MSC CEO: Shipping is a "Force for Good"
In a keynote address at London International Shipping Week on Wednesday, the CEO of number-two ocean carrier MSC described shipping as a "force for good" and urged his colleagues to highlight the industry's successes.
“We need to keep explaining the real story that shipping is a force for good that has made trade affordable for decades and created prosperity around the world,” said MSC CEO Soren Toft. “Producers who in the past could only serve a local market now have the entire world at their feet.”
However, Toft said that the ocean freight industry has work to do on schedule reliability, which has suffered due to COVID-19 disruption and a massive surge in cargo volume from Asia to the West. He also acknowledged a need to invest in decarbonization.
MSC has committed to decarbonizing its vessel operations, but in June, Toft cast doubt on whether a carbon tax would be a useful way to motivate this transition. A tax on bunkers might not incentivize shipowners to switch, he said, because "scalable long-term [zero-carbon] solutions simply do not currently exist." Instead of a bunker tax, Toft called for the $2 per tonne R&D levy proposed by the International Chamber of Shipping, which would create a 10-year research program for zero-carbon propulsion research.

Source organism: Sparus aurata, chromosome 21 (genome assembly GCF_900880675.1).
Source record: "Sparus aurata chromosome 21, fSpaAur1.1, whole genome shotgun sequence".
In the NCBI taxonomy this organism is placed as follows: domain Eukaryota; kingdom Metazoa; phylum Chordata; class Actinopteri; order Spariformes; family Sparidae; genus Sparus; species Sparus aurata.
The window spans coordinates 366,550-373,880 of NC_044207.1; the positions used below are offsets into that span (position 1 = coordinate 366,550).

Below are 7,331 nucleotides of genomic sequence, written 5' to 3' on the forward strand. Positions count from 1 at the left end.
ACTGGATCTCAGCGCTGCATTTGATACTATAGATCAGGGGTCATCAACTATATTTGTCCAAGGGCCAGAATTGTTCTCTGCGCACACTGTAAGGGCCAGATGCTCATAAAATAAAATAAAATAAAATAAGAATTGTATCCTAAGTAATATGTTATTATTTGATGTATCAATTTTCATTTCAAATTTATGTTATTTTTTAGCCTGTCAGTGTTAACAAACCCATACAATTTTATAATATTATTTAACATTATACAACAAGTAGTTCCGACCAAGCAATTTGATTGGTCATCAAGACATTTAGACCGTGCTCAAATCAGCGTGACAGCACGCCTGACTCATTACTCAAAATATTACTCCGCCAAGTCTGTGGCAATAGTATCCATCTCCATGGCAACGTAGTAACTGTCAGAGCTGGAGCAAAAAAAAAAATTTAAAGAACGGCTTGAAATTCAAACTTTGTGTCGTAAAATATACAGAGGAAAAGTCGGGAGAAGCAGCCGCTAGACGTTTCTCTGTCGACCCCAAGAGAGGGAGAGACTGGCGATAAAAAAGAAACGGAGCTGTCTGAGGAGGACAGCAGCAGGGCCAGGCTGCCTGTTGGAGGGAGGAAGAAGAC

At LISW on Wednesday, Toft clarified that MSC supports market-based measures, potentially including carbon pricing for bunkers.
Earlier this year, Toft's former boss - Soren Skou, CEO of number-one container carrier Maersk Line - proposed a $450 per tonne global bunker tax, the most ambitious call yet from an industry player. Skou asserts that zero carbon solutions do currently exist, and to demonstrate that the technology is available, his company has ordered eight zero-carbon-capable ULCVs from Hyundai Heavy Industries.
Skou recently upped the ante by calling on IMO to set an "end date for fossil-fueled shipping" = a call that MSC did not echo.
"The European Commission is proposing to end production of combustion engine cars in 2035. The International Maritime Organization should do the same for fossil fueled ships with ambitious targets and measures to decarbonize shipping," Skou said in a social media post Friday.